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Transportation

Transportation Department Proposes Allowing In-Flight Phone Calls (go.com) 41

Yesterday, France's Le Monde newspaper issued a report, citing documents from NSA whistleblower Edward Snowden, that says American and British spies have since 2005 been working on intercepting phone calls and data transfers made from aircraft. Assuming the report is accurate, national security agencies may soon have their hands full if a new proposal by the Department of Transportation becomes official, which would allow each airline to decide whether its passengers will be permitted to make in-flight phone calls using the aircraft's onboard Wi-Fi system. ABC News reports: The Department of Transportation's proposal leaves it up to airlines whether to allow the calls. But carriers would be required to inform passengers at the time they purchase a ticket if the calls are allowed. That would give passengers the opportunity to make other travel arrangements if they don't want to risk the possibility of sitting near passengers making phone calls. The Federal Communications Commission prohibits using mobile phones to make calls during flights, but not Wi-Fi calls. There is a minimum 60-day comment period and the proposal leaves the door open to an outright ban. The Wall Street Journal first reported on the proposal.
Privacy

Watchdog Group Claims Smart Toys Are Spying On Kids (mashable.com) 45

The Center for Digital Democracy has filed a complaint with the Federal Trade Commission warning of security and privacy holes associated with a pair of smart toys designed for children. Mashable reports: "This complaint concerns toys that spy," reads the complaint, which claims the Genesis Toys' My Friend Cayla and i-QUE Intelligent Robot can record and collect private conversations and offer no limitations on the collection and use of personal information. Both toys use voice recognition, internet connectivity and Bluetooth to engage with children in conversational manner and answer questions. The CDD claims they do all of this in wildly insecure and invasive ways. Both My Friend Cayla and i-QUE use Nuance Communications' voice-recognition platform to listen and respond to queries. On the Genesis Toy site, the manufacturer notes that while "most of Cayla's conversational features can be accessed offline," searching for information may require an internet connection. The promotional video for Cayla encourages children to "ask Cayla almost anything." The dolls work in concert with mobile apps. Some questions can be asked directly, but the toys maintain a constant Bluetooth connection to the dolls so they can also react to actions in the app and even appear to identify objects the child taps on on screen. While some of the questions children ask the dolls are apparently recorded and sent to Nuance's servers for parsing, it's unclear how much of the information is personal in nature. The Genesis Privacy Policy promises to anonymize information. The CDD also claims, however, that My Friend Cayla and i-Que employ Bluetooth in the least secure way possible. Instead of requiring a PIN code to complete pairing between the toy and a smartphone or iPad, "Cayla and i-Que do not employ... authentication mechanisms to establish a Bluetooth connection between the doll and a smartphone or tablet. The dolls do not implement any other security measure to prevent unauthorized Bluetooth pairing." Without a pairing notification on the toy or any authentication strategy, anyone with a Bluetooth device could connect to the toys' open Bluetooth networks, according to the complaint.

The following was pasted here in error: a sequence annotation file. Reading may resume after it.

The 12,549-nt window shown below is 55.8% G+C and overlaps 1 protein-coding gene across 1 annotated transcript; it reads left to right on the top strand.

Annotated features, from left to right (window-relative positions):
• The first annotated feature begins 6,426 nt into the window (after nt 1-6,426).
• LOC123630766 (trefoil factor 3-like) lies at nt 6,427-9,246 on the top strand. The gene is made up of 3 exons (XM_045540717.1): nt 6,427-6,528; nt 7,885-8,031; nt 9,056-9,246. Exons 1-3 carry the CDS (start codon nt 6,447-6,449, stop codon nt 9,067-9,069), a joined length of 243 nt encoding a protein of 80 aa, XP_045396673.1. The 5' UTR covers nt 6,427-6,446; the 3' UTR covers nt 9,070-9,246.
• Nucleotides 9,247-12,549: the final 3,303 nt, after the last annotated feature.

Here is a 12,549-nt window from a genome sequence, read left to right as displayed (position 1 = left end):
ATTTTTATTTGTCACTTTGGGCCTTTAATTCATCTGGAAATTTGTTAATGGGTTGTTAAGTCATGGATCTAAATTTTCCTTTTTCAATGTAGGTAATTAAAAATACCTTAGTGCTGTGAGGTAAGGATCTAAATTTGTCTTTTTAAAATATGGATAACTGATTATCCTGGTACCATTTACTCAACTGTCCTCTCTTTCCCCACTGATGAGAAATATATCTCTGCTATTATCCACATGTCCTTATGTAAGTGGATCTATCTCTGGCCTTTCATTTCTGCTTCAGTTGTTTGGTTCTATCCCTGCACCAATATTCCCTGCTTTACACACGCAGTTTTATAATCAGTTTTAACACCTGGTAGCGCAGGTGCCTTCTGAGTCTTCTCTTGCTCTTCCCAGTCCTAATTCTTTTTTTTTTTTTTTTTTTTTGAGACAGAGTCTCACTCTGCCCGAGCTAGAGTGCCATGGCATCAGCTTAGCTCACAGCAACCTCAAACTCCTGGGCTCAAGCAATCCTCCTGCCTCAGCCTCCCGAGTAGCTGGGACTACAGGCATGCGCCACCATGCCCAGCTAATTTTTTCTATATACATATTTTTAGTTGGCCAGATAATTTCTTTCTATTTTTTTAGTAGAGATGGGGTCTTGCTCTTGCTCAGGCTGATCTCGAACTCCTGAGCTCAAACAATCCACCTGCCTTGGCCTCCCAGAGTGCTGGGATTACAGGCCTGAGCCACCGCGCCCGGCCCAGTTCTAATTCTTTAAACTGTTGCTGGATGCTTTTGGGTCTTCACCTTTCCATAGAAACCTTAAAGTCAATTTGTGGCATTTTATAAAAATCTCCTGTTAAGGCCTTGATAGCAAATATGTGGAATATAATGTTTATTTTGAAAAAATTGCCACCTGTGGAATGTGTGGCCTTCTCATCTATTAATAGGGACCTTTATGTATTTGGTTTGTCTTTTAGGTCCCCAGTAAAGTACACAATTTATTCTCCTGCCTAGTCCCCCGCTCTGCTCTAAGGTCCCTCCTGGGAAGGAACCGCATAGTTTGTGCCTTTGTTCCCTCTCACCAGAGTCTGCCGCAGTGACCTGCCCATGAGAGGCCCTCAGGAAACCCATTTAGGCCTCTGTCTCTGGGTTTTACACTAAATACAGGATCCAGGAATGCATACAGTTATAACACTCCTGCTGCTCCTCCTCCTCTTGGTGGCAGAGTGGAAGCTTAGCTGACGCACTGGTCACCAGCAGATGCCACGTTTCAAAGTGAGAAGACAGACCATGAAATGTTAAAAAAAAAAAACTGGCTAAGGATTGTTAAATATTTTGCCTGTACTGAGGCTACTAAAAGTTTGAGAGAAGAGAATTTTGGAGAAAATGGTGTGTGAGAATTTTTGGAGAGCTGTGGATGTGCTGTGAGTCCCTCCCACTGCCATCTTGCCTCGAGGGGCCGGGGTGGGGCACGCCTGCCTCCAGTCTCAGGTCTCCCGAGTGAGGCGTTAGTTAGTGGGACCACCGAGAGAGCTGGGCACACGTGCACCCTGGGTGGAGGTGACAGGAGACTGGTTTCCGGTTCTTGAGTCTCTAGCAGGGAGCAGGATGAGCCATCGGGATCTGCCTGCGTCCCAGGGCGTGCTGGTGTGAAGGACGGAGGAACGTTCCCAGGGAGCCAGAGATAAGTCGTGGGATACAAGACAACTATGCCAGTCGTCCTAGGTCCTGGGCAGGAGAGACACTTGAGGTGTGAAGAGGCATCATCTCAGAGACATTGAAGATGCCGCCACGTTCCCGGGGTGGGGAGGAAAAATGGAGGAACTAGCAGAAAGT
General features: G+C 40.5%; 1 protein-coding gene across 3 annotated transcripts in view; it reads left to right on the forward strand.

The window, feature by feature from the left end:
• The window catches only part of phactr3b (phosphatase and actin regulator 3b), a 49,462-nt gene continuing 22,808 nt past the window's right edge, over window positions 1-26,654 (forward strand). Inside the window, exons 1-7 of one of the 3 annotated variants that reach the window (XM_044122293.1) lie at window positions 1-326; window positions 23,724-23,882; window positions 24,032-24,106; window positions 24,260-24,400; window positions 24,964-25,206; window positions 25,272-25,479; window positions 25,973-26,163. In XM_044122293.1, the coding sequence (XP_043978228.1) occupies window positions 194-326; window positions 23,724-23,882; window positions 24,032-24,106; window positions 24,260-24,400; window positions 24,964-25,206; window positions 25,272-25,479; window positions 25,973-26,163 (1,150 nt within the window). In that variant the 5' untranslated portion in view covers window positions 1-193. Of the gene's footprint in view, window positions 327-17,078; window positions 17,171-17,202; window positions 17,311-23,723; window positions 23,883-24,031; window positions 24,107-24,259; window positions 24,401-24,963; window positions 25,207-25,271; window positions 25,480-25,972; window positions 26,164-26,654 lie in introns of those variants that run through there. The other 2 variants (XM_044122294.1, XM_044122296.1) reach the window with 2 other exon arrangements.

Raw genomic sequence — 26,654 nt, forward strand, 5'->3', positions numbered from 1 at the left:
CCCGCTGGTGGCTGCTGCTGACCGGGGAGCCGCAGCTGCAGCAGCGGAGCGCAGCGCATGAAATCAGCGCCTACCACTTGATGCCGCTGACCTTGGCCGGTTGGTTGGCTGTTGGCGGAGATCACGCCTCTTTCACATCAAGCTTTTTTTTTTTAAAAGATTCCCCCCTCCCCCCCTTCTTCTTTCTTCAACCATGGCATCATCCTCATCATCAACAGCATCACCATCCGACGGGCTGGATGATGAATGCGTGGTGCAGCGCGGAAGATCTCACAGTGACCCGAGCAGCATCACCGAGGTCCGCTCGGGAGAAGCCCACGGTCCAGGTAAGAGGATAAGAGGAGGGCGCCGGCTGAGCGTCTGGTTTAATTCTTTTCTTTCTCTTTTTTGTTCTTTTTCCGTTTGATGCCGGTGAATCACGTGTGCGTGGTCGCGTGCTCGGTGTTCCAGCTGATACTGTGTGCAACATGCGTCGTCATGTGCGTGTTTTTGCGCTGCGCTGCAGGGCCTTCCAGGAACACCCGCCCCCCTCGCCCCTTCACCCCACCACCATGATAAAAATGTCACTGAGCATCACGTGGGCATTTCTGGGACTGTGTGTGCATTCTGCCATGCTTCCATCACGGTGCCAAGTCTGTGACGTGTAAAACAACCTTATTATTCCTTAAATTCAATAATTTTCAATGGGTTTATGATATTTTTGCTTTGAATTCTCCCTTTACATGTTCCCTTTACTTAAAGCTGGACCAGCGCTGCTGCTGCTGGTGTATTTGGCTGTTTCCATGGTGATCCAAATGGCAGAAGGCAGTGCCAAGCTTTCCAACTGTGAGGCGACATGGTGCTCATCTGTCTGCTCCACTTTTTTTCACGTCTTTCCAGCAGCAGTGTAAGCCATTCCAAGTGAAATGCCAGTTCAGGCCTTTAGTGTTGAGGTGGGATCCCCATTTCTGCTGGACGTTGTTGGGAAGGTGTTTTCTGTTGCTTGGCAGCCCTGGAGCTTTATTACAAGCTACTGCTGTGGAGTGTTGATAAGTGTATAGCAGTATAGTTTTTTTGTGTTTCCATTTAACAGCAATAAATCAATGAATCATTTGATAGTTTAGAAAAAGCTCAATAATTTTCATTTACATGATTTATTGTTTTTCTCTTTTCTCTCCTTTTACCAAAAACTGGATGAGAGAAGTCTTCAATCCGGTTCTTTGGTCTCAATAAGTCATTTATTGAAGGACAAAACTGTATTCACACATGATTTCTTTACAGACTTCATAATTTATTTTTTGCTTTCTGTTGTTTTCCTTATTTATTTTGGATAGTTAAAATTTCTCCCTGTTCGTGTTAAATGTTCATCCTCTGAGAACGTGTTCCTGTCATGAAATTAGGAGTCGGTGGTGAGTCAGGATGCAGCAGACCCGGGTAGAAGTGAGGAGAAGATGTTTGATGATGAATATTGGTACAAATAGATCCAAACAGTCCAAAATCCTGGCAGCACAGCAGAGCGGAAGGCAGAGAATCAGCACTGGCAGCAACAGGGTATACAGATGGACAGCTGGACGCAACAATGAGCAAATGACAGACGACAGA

AI

AI Will Disrupt How Developers Build Applications and the Nature of the Applications they Build (zdnet.com) 52

AI will soon help programmers improve development, says Diego Lo Giudice, VP and principal analyst at Forrester, in an article published on ZDNet today. He isn't saying that programmers will be out of jobs soon and AIs will take over. But he is making a compelling argument for how AI has already begun disrupting how developers build applications. An excerpt from the article: We can see early signs of this: Microsoft's Intellisense is integrated into Visual Studio and other IDEs to improve the developer experience. HPE is working on some interesting tech previews that leverage AI and machine learning to enable systems to predict key actions for participants in the application development and testing life cycle, such as managing/refining test coverage, the propensity of a code change to disrupt/break a build, or the optimal order of user story engagement. But AI will do much more for us in the future. How fast this happens depends on the investments and focus on solving some of the harder problems, such as "unsupervised deep learning," that firms like Google, FaceBook, Baidu and others are working on, with NLP linguists that are too researching on how to improve language comprehension by computers leveraging ML and neural networks. But in the short term, AI will most likely help you be more productive and creative as a developer, tester, or dev team rather than making you redundant.